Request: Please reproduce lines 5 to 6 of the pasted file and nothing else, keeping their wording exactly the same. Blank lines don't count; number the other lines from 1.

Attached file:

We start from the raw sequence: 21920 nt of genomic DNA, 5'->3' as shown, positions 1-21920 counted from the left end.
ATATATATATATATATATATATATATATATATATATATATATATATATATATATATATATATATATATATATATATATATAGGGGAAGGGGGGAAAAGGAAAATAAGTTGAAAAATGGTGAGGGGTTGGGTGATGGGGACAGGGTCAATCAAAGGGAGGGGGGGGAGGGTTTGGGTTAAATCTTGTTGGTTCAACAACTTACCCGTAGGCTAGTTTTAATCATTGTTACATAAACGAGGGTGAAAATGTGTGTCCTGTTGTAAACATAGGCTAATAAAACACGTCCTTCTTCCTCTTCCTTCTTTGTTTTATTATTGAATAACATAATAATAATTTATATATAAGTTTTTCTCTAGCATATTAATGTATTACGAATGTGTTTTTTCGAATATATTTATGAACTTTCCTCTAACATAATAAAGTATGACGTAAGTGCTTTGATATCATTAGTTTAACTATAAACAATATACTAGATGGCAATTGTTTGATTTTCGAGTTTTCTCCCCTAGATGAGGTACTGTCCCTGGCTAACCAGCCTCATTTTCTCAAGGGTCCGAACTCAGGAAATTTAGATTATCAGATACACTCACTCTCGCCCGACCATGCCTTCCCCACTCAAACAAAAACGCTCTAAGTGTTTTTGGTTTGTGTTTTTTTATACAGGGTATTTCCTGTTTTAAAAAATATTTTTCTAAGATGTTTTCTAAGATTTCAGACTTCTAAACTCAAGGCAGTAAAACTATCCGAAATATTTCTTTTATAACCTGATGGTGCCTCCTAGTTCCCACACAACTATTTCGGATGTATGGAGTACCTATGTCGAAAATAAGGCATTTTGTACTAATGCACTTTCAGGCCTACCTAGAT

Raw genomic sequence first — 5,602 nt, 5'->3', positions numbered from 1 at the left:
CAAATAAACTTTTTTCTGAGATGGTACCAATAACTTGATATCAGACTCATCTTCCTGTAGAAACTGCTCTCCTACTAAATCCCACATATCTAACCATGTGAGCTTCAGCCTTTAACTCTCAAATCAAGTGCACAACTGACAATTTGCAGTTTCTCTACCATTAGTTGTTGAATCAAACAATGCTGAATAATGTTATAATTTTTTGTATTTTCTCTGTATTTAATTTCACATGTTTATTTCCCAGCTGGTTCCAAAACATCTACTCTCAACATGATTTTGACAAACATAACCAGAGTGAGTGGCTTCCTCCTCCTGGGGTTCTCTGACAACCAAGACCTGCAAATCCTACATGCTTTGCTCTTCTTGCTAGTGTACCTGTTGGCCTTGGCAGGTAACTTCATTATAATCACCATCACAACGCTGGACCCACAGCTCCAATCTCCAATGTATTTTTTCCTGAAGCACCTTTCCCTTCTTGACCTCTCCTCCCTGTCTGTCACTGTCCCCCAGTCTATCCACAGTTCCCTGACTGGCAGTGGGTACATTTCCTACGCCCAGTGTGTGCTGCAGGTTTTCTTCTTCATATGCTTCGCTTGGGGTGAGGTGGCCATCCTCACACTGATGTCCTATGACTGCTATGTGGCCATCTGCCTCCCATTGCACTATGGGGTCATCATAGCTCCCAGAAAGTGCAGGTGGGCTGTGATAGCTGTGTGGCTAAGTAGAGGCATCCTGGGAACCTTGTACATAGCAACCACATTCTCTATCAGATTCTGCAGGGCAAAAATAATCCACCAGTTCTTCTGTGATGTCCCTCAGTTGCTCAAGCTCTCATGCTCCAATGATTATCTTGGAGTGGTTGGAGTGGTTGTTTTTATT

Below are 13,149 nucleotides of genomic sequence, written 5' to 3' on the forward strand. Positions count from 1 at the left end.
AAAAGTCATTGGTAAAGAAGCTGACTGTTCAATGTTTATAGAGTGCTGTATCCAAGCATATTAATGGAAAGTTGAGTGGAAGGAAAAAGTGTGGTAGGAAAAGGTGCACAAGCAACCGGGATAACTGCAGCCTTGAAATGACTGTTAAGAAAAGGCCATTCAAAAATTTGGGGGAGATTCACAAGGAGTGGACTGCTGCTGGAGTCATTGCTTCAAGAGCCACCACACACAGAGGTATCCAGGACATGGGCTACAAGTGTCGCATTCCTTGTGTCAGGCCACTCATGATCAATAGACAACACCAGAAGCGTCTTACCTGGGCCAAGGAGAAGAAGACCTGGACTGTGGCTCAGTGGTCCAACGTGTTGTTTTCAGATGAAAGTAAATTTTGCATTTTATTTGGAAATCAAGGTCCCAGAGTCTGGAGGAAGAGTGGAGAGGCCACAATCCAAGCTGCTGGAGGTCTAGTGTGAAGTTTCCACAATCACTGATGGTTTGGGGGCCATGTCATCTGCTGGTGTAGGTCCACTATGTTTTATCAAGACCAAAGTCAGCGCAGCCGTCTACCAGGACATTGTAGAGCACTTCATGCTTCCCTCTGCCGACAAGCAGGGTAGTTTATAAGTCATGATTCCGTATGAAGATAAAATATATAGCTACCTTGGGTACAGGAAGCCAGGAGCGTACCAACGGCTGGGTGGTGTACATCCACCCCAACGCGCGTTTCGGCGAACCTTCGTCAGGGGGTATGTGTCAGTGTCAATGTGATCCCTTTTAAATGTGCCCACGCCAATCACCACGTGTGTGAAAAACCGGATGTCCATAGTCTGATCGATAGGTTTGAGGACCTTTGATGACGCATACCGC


Below are 13,149 nucleotides of genomic sequence, written 5' to 3' on the forward strand. Positions count from 1 at the left end.
AAAAGTCATTGGTAAAGAAGCTGACTGTTCAATGTTTATAGAGTGCTGTATCCAAGCATATTAATGGAAAGTTGAGTGGAAGGAAAAAGTGTGGTAGGAAAAGGTGCACAAGCAACCGGGATAACTGCAGCCTTGAAATGACTGTTAAGAAAAGGCCATTCAAAAATTTGGGGGAGATTCACAAGGAGTGGACTGCTGCTGGAGTCATTGCTTCAAGAGCCACCACACACAGAGGTATCCAGGACATGGGCTACAAGTGTCGCATTCCTTGTGTCAGGCCACTCATGATCAATAGACAACACCAGAAGCGTCTTACCTGGGCCAAGGAGAAGAAGACCTGGACTGTGGCTCAGTGGTCCAACGTGTTGTTTTCAGATGAAAGTAAATTTTGCATTTTATTTGGAAATCAAGGTCCCAGAGTCTGGAGGAAGAGTGGAGAGGCCACAATCCAAGCTGCTGGAGGTCTAGTGTGAAGTTTCCACAATCACTGATGGTTTGGGGGCCATGTCATCTGCTGGTGTAGGTCCACTATGTTTTATCAAGACCAAAGTCAGCGCAGCCGTCTACCAGGACATTGTAGAGCACTTCATGCTTCCCTCTGCCGACAAGCAGGGTAGTTTATAAGTCATGATTCCGTATGAAGATAAAATATATAGCTACCTTGGGTACAGGAAGCCAGGAGCGTACCAACGGCTGGGTGGTGTACATCCACCCCAACGCGCGTTTCGGCGAACCTTCGTCAGGGGGTATGTGTCAGTGTCAATGTGATCCCTTTTAAATGTGCCCACGCCAATCACCACGTGTGTGAAAAACCGGATGTCCATAGTCTGATCGATAGGTTTGAGGACCTTTGATGACGCATACCGC